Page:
China denounces reported discovery of new bird flu strain as inaccurate

China's Agriculture Ministry on Thursday disputed a scientific study about a pervasive, newly discovered strain of bird flu in China, calling the report inaccurate.

The findings, released this week in the Proceedings of the National Academy of Sciences, said the new strain called H5N1 Fujian-like was found in almost all poultry outbreaks and some human cases in southern China and was now becoming prevalent in Hong Kong, Laos, Malaysia, and Thailand.

"China has taken note of the study about the variation of the bird flu virus in southern China published by an academic journal abroad," the ministry said in a statement read aloud to reporters at a Foreign Ministry briefing. "The comments they made do not conform with facts."

The Agriculture Ministry said H5N1 had been monitored in southern China since 2004 and that there had not been any significant mutations to the virus.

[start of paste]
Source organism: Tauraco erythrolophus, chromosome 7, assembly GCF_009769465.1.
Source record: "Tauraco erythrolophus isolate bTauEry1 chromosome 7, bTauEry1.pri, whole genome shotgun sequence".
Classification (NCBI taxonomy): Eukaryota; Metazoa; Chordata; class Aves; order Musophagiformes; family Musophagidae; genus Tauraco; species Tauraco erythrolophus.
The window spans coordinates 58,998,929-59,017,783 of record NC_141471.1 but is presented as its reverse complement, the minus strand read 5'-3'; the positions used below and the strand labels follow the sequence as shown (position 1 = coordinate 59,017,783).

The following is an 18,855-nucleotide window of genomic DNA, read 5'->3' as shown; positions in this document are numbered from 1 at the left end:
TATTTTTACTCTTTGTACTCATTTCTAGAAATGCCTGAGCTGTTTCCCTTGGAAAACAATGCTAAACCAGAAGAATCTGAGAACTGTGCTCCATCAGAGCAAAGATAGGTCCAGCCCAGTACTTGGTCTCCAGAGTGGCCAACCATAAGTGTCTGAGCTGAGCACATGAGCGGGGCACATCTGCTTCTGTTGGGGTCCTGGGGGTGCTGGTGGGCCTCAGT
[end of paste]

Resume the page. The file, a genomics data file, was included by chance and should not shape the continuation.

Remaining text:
"The biological characteristics of the virus do not show apparent changes," said the statement.

The retort follows renewed criticism by the World Health Organization that the ministry has not shared bird flu samples with the international health body since 2004. Sharing is key in helping health experts track the diseases and ultimately develop vaccines.

The Agriculture Ministry defended its actions. "We have shared all the information related to bird flu virus and diseases to international organizations in a timely manner," the statement said.

The H5N1 flu has devastated poultry in China and several other southeast Asian countries and has claimed more than 150 human lives. Public health authorities fear that the virus will mutate into a form that can spread easily among people, raising the potential for a worldwide pandemic that could kill millions.

The study released in the journal Tuesday by Chinese and American scientists charted the spread of the new strain by testing geese and ducks found in live markets in six southern Chinese beginning in June 2005, reports AP.

Over the course of the year, the new strain became more pervasive, the study said. Among the 108 samples taken from poultry in April and June 2006, 103 or 95 percent were infected with the Fujian-like strain, the study said.

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